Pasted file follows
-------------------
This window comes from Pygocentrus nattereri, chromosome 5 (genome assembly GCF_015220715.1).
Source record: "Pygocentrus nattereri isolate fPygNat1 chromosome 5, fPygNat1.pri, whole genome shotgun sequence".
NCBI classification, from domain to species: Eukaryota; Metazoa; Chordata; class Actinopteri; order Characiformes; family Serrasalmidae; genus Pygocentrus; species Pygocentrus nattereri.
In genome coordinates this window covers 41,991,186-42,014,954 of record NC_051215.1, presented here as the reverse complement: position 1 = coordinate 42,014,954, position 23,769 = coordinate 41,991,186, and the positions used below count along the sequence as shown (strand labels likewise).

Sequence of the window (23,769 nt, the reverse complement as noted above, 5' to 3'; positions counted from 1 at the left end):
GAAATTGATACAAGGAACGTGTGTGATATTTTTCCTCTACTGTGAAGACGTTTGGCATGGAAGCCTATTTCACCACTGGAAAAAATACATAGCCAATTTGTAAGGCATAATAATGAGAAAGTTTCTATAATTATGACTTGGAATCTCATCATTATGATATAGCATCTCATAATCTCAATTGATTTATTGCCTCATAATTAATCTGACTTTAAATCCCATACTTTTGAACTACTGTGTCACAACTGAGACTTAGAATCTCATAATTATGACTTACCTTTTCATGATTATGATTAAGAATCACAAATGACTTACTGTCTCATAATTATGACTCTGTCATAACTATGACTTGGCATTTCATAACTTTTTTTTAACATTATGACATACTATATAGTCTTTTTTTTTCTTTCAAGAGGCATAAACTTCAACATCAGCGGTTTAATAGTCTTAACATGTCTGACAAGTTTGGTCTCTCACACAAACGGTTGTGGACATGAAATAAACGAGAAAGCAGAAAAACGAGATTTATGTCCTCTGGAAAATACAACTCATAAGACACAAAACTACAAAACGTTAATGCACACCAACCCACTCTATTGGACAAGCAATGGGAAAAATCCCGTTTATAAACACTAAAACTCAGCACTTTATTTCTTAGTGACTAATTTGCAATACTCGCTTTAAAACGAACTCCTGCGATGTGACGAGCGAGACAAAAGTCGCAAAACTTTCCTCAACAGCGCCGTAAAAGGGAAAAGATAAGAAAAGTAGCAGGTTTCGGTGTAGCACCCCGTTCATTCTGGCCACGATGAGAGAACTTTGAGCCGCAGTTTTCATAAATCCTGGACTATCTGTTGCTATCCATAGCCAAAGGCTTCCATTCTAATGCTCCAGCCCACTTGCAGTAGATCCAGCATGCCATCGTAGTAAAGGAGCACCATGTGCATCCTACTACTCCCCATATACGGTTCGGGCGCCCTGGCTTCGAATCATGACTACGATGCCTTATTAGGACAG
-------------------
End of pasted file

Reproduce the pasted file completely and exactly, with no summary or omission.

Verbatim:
This window comes from Pygocentrus nattereri, chromosome 5 (genome assembly GCF_015220715.1).
Source record: "Pygocentrus nattereri isolate fPygNat1 chromosome 5, fPygNat1.pri, whole genome shotgun sequence".
NCBI classification, from domain to species: Eukaryota; Metazoa; Chordata; class Actinopteri; order Characiformes; family Serrasalmidae; genus Pygocentrus; species Pygocentrus nattereri.
In genome coordinates this window covers 41,991,186-42,014,954 of record NC_051215.1, presented here as the reverse complement: position 1 = coordinate 42,014,954, position 23,769 = coordinate 41,991,186, and the positions used below count along the sequence as shown (strand labels likewise).

Sequence of the window (23,769 nt, the reverse complement as noted above, 5' to 3'; positions counted from 1 at the left end):
GAAATTGATACAAGGAACGTGTGTGATATTTTTCCTCTACTGTGAAGACGTTTGGCATGGAAGCCTATTTCACCACTGGAAAAAATACATAGCCAATTTGTAAGGCATAATAATGAGAAAGTTTCTATAATTATGACTTGGAATCTCATCATTATGATATAGCATCTCATAATCTCAATTGATTTATTGCCTCATAATTAATCTGACTTTAAATCCCATACTTTTGAACTACTGTGTCACAACTGAGACTTAGAATCTCATAATTATGACTTACCTTTTCATGATTATGATTAAGAATCACAAATGACTTACTGTCTCATAATTATGACTCTGTCATAACTATGACTTGGCATTTCATAACTTTTTTTTAACATTATGACATACTATATAGTCTTTTTTTTTCTTTCAAGAGGCATAAACTTCAACATCAGCGGTTTAATAGTCTTAACATGTCTGACAAGTTTGGTCTCTCACACAAACGGTTGTGGACATGAAATAAACGAGAAAGCAGAAAAACGAGATTTATGTCCTCTGGAAAATACAACTCATAAGACACAAAACTACAAAACGTTAATGCACACCAACCCACTCTATTGGACAAGCAATGGGAAAAATCCCGTTTATAAACACTAAAACTCAGCACTTTATTTCTTAGTGACTAATTTGCAATACTCGCTTTAAAACGAACTCCTGCGATGTGACGAGCGAGACAAAAGTCGCAAAACTTTCCTCAACAGCGCCGTAAAAGGGAAAAGATAAGAAAAGTAGCAGGTTTCGGTGTAGCACCCCGTTCATTCTGGCCACGATGAGAGAACTTTGAGCCGCAGTTTTCATAAATCCTGGACTATCTGTTGCTATCCATAGCCAAAGGCTTCCATTCTAATGCTCCAGCCCACTTGCAGTAGATCCAGCATGCCATCGTAGTAAAGGAGCACCATGTGCATCCTACTACTCCCCATATACGGTTCGGGCGCCCTGGCTTCGAATCATGACTACGATGCCTTATTAGGACAG